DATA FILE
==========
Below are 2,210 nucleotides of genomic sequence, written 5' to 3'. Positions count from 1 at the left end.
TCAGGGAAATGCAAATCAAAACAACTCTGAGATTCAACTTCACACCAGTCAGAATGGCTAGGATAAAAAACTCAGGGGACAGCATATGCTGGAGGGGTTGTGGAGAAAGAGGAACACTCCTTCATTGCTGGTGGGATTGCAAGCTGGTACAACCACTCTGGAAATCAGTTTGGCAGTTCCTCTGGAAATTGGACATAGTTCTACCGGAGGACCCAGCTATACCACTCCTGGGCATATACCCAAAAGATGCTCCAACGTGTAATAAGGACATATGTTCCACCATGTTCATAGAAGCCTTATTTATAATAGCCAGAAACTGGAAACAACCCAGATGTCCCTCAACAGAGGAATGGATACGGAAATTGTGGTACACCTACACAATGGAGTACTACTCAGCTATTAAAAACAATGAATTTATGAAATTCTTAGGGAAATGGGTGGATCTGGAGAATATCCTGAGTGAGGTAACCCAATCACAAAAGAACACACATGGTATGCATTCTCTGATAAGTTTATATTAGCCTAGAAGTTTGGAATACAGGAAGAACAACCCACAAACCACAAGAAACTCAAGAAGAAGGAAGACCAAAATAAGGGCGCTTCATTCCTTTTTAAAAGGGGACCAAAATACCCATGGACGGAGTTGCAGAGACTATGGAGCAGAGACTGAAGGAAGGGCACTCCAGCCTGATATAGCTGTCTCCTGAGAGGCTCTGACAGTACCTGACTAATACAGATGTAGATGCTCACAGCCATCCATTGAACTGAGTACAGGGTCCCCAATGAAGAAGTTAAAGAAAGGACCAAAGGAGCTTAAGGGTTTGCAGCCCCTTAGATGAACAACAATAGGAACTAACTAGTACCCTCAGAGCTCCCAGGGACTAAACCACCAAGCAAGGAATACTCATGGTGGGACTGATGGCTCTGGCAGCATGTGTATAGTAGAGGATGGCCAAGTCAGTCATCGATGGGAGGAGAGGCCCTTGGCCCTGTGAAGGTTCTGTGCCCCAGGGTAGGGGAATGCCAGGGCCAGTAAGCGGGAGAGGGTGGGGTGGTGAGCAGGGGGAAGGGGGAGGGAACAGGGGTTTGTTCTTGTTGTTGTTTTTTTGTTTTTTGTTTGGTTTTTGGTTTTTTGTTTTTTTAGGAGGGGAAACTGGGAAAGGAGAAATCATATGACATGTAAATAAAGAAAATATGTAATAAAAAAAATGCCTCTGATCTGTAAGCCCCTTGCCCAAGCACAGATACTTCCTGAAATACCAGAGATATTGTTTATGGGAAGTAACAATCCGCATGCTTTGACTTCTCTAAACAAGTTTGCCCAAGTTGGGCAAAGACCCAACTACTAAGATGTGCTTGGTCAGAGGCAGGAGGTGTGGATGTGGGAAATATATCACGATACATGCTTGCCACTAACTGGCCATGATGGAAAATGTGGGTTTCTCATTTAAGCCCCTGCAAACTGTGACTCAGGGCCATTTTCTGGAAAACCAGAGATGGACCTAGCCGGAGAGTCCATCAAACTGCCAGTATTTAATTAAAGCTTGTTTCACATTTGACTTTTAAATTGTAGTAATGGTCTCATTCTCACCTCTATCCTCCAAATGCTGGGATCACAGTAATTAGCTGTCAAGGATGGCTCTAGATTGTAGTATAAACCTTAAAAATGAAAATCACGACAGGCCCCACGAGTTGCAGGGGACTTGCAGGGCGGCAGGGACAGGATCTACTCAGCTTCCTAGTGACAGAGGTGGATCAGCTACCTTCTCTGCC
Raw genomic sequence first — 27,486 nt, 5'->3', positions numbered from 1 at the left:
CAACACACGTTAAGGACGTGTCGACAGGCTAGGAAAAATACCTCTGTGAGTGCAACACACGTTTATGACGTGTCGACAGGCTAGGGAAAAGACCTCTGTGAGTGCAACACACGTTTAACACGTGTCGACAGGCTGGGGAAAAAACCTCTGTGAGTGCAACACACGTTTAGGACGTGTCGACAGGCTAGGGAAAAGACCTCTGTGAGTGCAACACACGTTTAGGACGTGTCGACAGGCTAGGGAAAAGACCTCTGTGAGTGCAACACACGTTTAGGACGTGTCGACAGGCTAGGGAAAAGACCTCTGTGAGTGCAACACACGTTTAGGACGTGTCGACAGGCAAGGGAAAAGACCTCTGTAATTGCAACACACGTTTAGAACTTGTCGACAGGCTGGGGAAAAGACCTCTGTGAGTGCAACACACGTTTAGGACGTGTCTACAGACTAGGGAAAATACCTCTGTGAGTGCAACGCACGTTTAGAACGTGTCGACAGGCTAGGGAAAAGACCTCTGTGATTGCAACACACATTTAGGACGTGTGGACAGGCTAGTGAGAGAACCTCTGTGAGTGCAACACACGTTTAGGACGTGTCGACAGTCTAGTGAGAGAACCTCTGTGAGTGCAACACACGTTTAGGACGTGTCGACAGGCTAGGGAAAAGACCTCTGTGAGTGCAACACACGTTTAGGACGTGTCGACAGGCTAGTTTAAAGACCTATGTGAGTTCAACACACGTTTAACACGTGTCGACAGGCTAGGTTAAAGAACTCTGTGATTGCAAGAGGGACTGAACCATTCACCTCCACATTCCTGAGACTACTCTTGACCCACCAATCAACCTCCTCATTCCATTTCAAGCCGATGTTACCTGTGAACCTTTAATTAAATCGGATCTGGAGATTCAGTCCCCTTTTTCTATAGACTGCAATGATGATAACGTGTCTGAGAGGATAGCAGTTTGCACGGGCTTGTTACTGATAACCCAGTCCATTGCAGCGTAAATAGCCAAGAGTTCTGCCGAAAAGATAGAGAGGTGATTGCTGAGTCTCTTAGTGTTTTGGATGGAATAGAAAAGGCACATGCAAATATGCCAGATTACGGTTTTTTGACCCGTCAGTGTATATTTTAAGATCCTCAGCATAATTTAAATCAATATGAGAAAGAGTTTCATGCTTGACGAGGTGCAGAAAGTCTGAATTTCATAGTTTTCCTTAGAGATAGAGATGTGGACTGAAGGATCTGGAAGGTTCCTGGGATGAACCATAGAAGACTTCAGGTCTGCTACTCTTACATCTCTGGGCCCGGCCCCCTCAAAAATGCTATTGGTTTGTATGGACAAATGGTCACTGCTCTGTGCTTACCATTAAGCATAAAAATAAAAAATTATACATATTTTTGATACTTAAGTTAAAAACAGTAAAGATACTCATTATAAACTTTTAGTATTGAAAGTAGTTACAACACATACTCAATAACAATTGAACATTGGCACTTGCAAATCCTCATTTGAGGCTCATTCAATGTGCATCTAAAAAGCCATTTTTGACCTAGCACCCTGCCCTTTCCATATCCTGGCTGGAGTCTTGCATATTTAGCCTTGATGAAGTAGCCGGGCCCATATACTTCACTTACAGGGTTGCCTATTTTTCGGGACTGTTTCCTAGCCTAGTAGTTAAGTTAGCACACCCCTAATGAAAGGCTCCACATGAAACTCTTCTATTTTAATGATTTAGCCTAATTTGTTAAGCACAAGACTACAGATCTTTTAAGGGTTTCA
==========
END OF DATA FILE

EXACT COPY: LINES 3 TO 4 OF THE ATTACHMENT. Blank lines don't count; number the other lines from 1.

Raw genomic sequence first — 27,486 nt, 5'->3', positions numbered from 1 at the left:
CAACACACGTTAAGGACGTGTCGACAGGCTAGGAAAAATACCTCTGTGAGTGCAACACACGTTTATGACGTGTCGACAGGCTAGGGAAAAGACCTCTGTGAGTGCAACACACGTTTAACACGTGTCGACAGGCTGGGGAAAAAACCTCTGTGAGTGCAACACACGTTTAGGACGTGTCGACAGGCTAGGGAAAAGACCTCTGTGAGTGCAACACACGTTTAGGACGTGTCGACAGGCTAGGGAAAAGACCTCTGTGAGTGCAACACACGTTTAGGACGTGTCGACAGGCTAGGGAAAAGACCTCTGTGAGTGCAACACACGTTTAGGACGTGTCGACAGGCAAGGGAAAAGACCTCTGTAATTGCAACACACGTTTAGAACTTGTCGACAGGCTGGGGAAAAGACCTCTGTGAGTGCAACACACGTTTAGGACGTGTCTACAGACTAGGGAAAATACCTCTGTGAGTGCAACGCACGTTTAGAACGTGTCGACAGGCTAGGGAAAAGACCTCTGTGATTGCAACACACATTTAGGACGTGTGGACAGGCTAGTGAGAGAACCTCTGTGAGTGCAACACACGTTTAGGACGTGTCGACAGTCTAGTGAGAGAACCTCTGTGAGTGCAACACACGTTTAGGACGTGTCGACAGGCTAGGGAAAAGACCTCTGTGAGTGCAACACACGTTTAGGACGTGTCGACAGGCTAGTTTAAAGACCTATGTGAGTTCAACACACGTTTAACACGTGTCGACAGGCTAGGTTAAAGAACTCTGTGATTGCAAGAGGGACTGAACCATTCACCTCCACATTCCTGAGACTACTCTTGACCCACCAATCAACCTCCTCATTCCATTTCAAGCCGATGTTACCTGTGAACCTTTAATTAAATCGGATCTGGAGATTCAGTCCCCTTTTTCTATAGACTGCAATGATGATAACGTGTCTGAGAGGATAGCAGTTTGCACGGGCTTGTTACTGATAACCCAGTCCATTGCAGCGTAAATAGCCAAGAGTTCTGCCGAAAAGATAGAGAGGTGATTGCTGAGTCTCTTAGTGTTTTGGATGGAATAGAAAAGGCACATGCAAATATGCCAGATTACGGTTTTTTGACCCGTCAGTGTATATTTTAAGATCCTCAGCATAATTTAAATCAATATGAGAAAGAGTTTCATGCTTGACGAGGTGCAGAAAGTCTGAATTTCATAGTTTTCCTTAGAGATAGAGATGTGGACTGAAGGATCTGGAAGGTTCCTGGGATGAACCATAGAAGACTTCAGGTCTGCTACTCTTACATCTCTGGGCCCGGCCCCCTCAAAAATGCTATTGGTTTGTATGGACAAATGGTCACTGCTCTGTGCTTACCATTAAGCATAAAAATAAAAAATTATACATATTTTTGATACTTAAGTTAAAAACAGTAAAGATACTCATTATAAACTTTTAGTATTGAAAGTAGTTACAACACATACTCAATAACAATTGAACATTGGCACTTGCAAATCCTCATTTGAGGCTCATTCAATGTGCATCTAAAAAGCCATTTTTGACCTAGCACCCTGCCCTTTCCATATCCTGGCTGGAGTCTTGCATATTTAGCCTTGATGAAGTAGCCGGGCCCATATACTTCACTTACAGGGTTGCCTATTTTTCGGGACTGTTTCCTAGCCTAGTAGTTAAGTTAGCACACCCCTAATGAAAGGCTCCACATGAAACTCTTCTATTTTAATGATTTAGCCTAATTTGTTAAGCACAAGACTACAGATCTTTTAAGGGTTTCA